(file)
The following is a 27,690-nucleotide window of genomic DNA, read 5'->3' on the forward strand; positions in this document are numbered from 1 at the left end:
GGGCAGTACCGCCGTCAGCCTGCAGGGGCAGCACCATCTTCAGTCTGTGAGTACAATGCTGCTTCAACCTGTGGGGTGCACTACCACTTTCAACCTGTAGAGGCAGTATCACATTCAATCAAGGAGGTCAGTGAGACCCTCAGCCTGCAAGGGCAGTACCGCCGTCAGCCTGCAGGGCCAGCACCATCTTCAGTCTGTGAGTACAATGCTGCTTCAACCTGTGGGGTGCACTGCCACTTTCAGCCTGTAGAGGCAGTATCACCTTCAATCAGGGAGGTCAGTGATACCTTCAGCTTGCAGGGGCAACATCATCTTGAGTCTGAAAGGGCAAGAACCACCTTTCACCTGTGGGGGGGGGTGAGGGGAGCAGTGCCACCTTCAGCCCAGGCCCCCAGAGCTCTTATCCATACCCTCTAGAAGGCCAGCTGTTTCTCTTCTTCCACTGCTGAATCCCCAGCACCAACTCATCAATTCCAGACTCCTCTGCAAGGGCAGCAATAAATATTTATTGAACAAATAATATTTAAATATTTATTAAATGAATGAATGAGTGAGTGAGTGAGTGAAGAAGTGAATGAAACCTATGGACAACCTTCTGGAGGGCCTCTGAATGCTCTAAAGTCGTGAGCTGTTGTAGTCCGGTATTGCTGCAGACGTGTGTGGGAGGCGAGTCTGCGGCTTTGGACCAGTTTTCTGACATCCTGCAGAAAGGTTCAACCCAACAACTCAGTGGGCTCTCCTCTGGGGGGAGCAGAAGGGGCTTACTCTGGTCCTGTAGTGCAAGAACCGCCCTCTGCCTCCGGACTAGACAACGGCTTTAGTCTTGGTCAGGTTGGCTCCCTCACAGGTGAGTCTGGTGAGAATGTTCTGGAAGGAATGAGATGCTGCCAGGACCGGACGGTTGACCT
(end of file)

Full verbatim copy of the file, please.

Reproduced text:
The following is a 27,690-nucleotide window of genomic DNA, read 5'->3' on the forward strand; positions in this document are numbered from 1 at the left end:
GGGCAGTACCGCCGTCAGCCTGCAGGGGCAGCACCATCTTCAGTCTGTGAGTACAATGCTGCTTCAACCTGTGGGGTGCACTACCACTTTCAACCTGTAGAGGCAGTATCACATTCAATCAAGGAGGTCAGTGAGACCCTCAGCCTGCAAGGGCAGTACCGCCGTCAGCCTGCAGGGCCAGCACCATCTTCAGTCTGTGAGTACAATGCTGCTTCAACCTGTGGGGTGCACTGCCACTTTCAGCCTGTAGAGGCAGTATCACCTTCAATCAGGGAGGTCAGTGATACCTTCAGCTTGCAGGGGCAACATCATCTTGAGTCTGAAAGGGCAAGAACCACCTTTCACCTGTGGGGGGGGGTGAGGGGAGCAGTGCCACCTTCAGCCCAGGCCCCCAGAGCTCTTATCCATACCCTCTAGAAGGCCAGCTGTTTCTCTTCTTCCACTGCTGAATCCCCAGCACCAACTCATCAATTCCAGACTCCTCTGCAAGGGCAGCAATAAATATTTATTGAACAAATAATATTTAAATATTTATTAAATGAATGAATGAGTGAGTGAGTGAGTGAAGAAGTGAATGAAACCTATGGACAACCTTCTGGAGGGCCTCTGAATGCTCTAAAGTCGTGAGCTGTTGTAGTCCGGTATTGCTGCAGACGTGTGTGGGAGGCGAGTCTGCGGCTTTGGACCAGTTTTCTGACATCCTGCAGAAAGGTTCAACCCAACAACTCAGTGGGCTCTCCTCTGGGGGGAGCAGAAGGGGCTTACTCTGGTCCTGTAGTGCAAGAACCGCCCTCTGCCTCCGGACTAGACAACGGCTTTAGTCTTGGTCAGGTTGGCTCCCTCACAGGTGAGTCTGGTGAGAATGTTCTGGAAGGAATGAGATGCTGCCAGGACCGGACGGTTGACCT